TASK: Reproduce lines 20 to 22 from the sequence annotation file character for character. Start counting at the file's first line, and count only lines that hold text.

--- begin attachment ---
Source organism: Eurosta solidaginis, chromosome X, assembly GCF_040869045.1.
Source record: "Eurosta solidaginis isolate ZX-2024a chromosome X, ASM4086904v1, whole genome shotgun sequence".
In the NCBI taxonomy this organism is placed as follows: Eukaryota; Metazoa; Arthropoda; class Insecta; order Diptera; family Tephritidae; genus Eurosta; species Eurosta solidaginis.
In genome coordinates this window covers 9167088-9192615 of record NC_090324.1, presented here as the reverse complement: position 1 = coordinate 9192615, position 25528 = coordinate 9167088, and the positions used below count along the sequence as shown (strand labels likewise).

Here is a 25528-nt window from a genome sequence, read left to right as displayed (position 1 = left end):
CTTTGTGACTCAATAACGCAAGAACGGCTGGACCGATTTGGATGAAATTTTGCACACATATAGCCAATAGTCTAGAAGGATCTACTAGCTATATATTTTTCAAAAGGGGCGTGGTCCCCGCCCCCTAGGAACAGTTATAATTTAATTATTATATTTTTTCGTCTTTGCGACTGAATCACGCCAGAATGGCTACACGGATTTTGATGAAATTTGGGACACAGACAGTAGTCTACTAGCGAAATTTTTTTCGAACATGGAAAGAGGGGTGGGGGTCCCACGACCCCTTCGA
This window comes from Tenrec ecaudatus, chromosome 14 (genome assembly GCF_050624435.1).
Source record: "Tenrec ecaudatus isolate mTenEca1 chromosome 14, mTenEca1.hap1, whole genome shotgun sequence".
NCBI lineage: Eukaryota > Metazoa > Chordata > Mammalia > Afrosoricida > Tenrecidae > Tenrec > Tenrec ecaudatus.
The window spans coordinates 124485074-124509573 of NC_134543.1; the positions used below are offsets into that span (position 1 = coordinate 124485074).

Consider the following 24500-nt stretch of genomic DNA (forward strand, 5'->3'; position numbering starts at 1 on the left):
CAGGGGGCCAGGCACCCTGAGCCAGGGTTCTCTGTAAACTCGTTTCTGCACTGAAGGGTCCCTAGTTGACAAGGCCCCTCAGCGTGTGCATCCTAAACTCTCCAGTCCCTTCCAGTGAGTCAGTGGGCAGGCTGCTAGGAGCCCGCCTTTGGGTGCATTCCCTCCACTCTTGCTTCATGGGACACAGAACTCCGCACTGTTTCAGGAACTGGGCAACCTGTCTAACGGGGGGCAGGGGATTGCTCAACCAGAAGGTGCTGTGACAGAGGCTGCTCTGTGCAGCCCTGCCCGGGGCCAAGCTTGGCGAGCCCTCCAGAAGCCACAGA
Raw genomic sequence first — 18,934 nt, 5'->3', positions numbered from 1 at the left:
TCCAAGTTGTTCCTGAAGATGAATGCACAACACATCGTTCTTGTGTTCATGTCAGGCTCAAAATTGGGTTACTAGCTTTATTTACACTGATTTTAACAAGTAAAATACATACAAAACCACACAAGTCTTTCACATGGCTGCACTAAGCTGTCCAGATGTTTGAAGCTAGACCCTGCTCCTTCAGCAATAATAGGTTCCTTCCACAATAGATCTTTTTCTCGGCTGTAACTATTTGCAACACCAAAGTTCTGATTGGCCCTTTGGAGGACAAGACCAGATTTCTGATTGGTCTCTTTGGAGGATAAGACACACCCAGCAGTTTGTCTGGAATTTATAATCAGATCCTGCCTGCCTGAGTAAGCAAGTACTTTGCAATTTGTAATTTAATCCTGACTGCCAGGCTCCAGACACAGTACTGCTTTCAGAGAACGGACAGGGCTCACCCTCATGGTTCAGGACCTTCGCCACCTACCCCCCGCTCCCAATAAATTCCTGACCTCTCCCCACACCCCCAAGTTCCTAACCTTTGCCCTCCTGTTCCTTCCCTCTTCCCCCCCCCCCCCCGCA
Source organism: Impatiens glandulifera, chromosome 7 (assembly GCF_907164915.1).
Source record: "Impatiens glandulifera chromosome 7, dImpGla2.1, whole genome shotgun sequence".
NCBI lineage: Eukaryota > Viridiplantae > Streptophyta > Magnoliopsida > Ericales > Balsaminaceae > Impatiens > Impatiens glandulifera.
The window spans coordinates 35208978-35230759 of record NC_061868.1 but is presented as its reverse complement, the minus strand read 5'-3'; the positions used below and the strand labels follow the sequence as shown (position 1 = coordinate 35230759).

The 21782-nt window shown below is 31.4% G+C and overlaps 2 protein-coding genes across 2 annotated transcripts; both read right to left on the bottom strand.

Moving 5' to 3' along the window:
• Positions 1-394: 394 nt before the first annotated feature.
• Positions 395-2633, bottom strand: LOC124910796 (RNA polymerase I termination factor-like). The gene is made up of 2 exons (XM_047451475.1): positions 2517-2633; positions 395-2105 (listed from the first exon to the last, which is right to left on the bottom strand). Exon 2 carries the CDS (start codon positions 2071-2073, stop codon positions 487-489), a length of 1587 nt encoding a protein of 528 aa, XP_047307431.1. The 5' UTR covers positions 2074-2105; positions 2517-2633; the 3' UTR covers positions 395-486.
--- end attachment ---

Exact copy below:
Moving 5' to 3' along the window:
• Positions 1-394: 394 nt before the first annotated feature.
• Positions 395-2633, bottom strand: LOC124910796 (RNA polymerase I termination factor-like). The gene is made up of 2 exons (XM_047451475.1): positions 2517-2633; positions 395-2105 (listed from the first exon to the last, which is right to left on the bottom strand). Exon 2 carries the CDS (start codon positions 2071-2073, stop codon positions 487-489), a length of 1587 nt encoding a protein of 528 aa, XP_047307431.1. The 5' UTR covers positions 2074-2105; positions 2517-2633; the 3' UTR covers positions 395-486.